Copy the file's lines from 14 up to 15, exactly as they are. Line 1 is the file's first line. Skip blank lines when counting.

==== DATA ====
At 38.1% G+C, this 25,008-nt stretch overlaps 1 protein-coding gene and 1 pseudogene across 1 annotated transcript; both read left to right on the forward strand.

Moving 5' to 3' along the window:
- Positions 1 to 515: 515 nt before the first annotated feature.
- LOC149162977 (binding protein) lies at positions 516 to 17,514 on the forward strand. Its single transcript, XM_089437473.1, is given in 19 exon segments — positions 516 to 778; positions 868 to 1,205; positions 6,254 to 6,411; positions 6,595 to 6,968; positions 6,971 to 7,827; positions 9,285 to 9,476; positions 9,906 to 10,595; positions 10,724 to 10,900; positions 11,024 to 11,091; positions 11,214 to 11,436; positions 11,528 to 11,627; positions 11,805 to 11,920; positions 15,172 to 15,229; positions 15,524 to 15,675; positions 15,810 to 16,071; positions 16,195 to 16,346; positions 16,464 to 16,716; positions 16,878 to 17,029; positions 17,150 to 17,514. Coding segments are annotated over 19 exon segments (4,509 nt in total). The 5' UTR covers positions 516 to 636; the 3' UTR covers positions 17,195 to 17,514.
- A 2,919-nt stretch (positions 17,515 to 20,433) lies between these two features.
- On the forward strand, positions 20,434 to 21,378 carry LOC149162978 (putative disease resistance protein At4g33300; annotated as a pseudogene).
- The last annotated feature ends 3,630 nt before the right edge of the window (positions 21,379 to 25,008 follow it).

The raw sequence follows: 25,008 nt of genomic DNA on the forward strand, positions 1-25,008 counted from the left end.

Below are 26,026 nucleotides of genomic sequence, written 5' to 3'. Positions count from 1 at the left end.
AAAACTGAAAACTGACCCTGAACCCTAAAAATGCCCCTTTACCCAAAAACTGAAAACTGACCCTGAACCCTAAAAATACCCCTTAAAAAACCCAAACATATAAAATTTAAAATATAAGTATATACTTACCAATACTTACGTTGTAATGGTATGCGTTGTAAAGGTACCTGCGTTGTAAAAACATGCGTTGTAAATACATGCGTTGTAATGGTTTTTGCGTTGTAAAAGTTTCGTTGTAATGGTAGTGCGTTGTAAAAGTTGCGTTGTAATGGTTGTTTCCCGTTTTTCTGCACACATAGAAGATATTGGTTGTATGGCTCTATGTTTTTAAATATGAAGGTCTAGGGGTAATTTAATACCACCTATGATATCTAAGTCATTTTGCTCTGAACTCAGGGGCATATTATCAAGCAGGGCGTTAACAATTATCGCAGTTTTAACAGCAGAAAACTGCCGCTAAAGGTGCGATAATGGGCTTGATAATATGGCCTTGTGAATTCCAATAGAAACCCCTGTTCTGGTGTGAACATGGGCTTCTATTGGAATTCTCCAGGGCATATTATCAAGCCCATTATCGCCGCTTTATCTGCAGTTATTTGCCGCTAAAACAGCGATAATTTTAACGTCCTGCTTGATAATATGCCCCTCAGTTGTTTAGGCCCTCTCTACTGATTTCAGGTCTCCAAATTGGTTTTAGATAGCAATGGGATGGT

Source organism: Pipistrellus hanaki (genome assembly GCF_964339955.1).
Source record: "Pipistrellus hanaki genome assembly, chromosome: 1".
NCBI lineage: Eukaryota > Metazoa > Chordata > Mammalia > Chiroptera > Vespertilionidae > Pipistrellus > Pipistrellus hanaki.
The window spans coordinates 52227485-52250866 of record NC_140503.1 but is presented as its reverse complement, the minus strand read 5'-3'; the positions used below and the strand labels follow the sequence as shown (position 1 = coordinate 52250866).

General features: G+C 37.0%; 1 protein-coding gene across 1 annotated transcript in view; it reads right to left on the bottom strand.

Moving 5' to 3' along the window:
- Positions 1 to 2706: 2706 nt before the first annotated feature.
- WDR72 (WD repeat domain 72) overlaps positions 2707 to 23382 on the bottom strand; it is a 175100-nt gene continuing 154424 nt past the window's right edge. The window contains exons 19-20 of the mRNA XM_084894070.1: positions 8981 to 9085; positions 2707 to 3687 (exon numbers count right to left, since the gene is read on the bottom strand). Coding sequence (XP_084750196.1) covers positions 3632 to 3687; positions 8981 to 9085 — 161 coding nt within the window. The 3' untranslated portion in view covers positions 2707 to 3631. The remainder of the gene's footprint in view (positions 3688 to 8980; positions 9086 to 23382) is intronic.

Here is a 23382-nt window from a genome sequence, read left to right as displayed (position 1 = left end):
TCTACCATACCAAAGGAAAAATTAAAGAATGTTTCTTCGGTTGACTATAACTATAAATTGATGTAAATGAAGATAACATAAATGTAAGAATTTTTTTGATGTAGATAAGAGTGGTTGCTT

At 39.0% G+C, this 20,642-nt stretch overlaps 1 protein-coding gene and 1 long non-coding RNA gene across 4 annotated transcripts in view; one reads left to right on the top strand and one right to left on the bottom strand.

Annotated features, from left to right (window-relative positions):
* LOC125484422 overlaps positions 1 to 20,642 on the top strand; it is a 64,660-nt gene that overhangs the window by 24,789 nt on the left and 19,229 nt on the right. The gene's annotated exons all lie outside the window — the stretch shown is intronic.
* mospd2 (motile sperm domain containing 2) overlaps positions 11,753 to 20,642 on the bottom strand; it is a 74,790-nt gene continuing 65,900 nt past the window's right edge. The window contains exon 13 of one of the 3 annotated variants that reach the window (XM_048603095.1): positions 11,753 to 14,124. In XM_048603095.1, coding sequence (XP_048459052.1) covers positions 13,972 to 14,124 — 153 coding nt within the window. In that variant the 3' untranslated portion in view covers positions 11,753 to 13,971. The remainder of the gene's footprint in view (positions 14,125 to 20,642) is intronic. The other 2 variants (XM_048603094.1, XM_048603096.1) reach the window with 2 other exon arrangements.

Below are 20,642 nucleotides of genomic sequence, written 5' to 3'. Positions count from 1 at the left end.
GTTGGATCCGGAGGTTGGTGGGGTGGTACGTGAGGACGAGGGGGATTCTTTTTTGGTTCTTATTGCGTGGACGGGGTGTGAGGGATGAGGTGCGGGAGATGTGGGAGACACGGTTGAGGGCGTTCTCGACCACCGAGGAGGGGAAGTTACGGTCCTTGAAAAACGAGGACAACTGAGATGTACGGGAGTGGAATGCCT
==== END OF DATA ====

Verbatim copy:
The window spans coordinates 52227485-52250866 of record NC_140503.1 but is presented as its reverse complement, the minus strand read 5'-3'; the positions used below and the strand labels follow the sequence as shown (position 1 = coordinate 52250866).

General features: G+C 37.0%; 1 protein-coding gene across 1 annotated transcript in view; it reads right to left on the bottom strand.